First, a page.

Case Study #60: Converting the Sale of One Business into Two
Things were looking bright for Calvin Johnson and his single-source office supply business Lykki in early 2020. While he provided traditional office supplies, the fastest growing part of his business was in office coffee: he had even started roasting his own beans to keep up with demand (and maximize profits). At the end of 2019 he signed a contract with 50 banks, which meant buying a bunch of equipment to put into those banks. Then March 2020 happened. This is the story of how Calvin salvaged his 23 years of hard work and pulled off a sale in one of the most challenging times for businesses like his.
Why Choose Lykki
Small businesses often don’t realize that buying office supplies from one vendor, kitchen supplies from another, and coffee from yet another one isn’t just a poor use of time, isn’t just more labor for the accounting department, it’s often more expensive. Lykki was able to save its customers time and money and make accounting’s job simple.
This was something they also believed as a company, as “creating happier workplaces” was a part of their mission. While they had started in the office supply business first, they naturally grew into helping their customers with everything else they might need, from water, to coffee, to food.
A Tale of Two Businesses
Even though Lykki made ordering simple and seamless for their customers, the two divisions of the company couldn’t have been more different.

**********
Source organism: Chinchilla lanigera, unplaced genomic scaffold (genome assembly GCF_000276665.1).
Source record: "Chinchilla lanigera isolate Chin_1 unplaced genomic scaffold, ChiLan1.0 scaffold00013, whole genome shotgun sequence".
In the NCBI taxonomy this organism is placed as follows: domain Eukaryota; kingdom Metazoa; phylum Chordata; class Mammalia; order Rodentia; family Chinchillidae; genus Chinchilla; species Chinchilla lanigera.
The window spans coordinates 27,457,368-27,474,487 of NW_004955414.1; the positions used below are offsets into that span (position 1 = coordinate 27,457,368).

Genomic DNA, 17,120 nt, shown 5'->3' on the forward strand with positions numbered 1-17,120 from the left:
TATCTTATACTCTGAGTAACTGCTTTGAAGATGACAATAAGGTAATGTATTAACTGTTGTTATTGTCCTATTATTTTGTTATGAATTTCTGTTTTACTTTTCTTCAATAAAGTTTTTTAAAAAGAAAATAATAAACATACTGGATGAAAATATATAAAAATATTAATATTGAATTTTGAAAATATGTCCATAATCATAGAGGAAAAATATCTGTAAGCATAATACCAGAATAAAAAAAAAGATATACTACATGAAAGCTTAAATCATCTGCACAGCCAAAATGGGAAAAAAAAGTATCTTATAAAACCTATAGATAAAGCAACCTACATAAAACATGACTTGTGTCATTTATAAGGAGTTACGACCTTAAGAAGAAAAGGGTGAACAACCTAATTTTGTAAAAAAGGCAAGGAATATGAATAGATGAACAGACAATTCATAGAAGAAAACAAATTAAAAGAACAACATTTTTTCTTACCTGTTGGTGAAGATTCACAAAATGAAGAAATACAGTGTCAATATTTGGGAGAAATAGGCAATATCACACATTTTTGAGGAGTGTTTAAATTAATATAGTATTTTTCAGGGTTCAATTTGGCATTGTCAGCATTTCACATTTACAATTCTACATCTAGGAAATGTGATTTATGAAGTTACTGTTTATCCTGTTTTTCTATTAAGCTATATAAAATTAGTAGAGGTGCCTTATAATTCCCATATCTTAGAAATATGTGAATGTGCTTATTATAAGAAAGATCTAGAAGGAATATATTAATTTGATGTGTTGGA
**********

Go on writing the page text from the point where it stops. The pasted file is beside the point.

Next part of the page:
The office supplies business represented 20-30% of their topline revenue, yielded a steady margin in the high 20s, and offered 30,000 SKUs using just-in-time logistics, meaning, no inventory.
The rapidly growing food and kitchen supplies business represented 70-80% of their topline revenue. This required a warehouse for food that needed to be tracked towards expiry and, as we mentioned already, even featured their own coffee roasting, allowing them to take advantage of integration and make even greater margins. On this side of the business blended margins were in the 40s.
Calvin had his 50th birthday and reflected on where he was in his life and felt that it was time for a new chapter in his life, but having consulted with friends and mentors, the $7-8M in topline that Lykki was doing wasn’t going to attract the big national players that could give him a valuation he wanted. He would need to drive it to $10-20M to do that.
While he obviously pushed his team to grab some of that necessary growth via sales, he also tried the acquisition route and found that people weren’t interested in selling. Turns out that a lot of small office coffee business suppliers were running nice little lifestyle businesses and weren’t interested in giving those up, thank you very much. So, at least for the moment, acquiring his way to that revenue wasn’t going to happen either.
Prepare For a Sale
So, while he let his team push growth and accepted that the market wasn’t ripe for a roll-up, he got to work doing what he needed to for a future sale: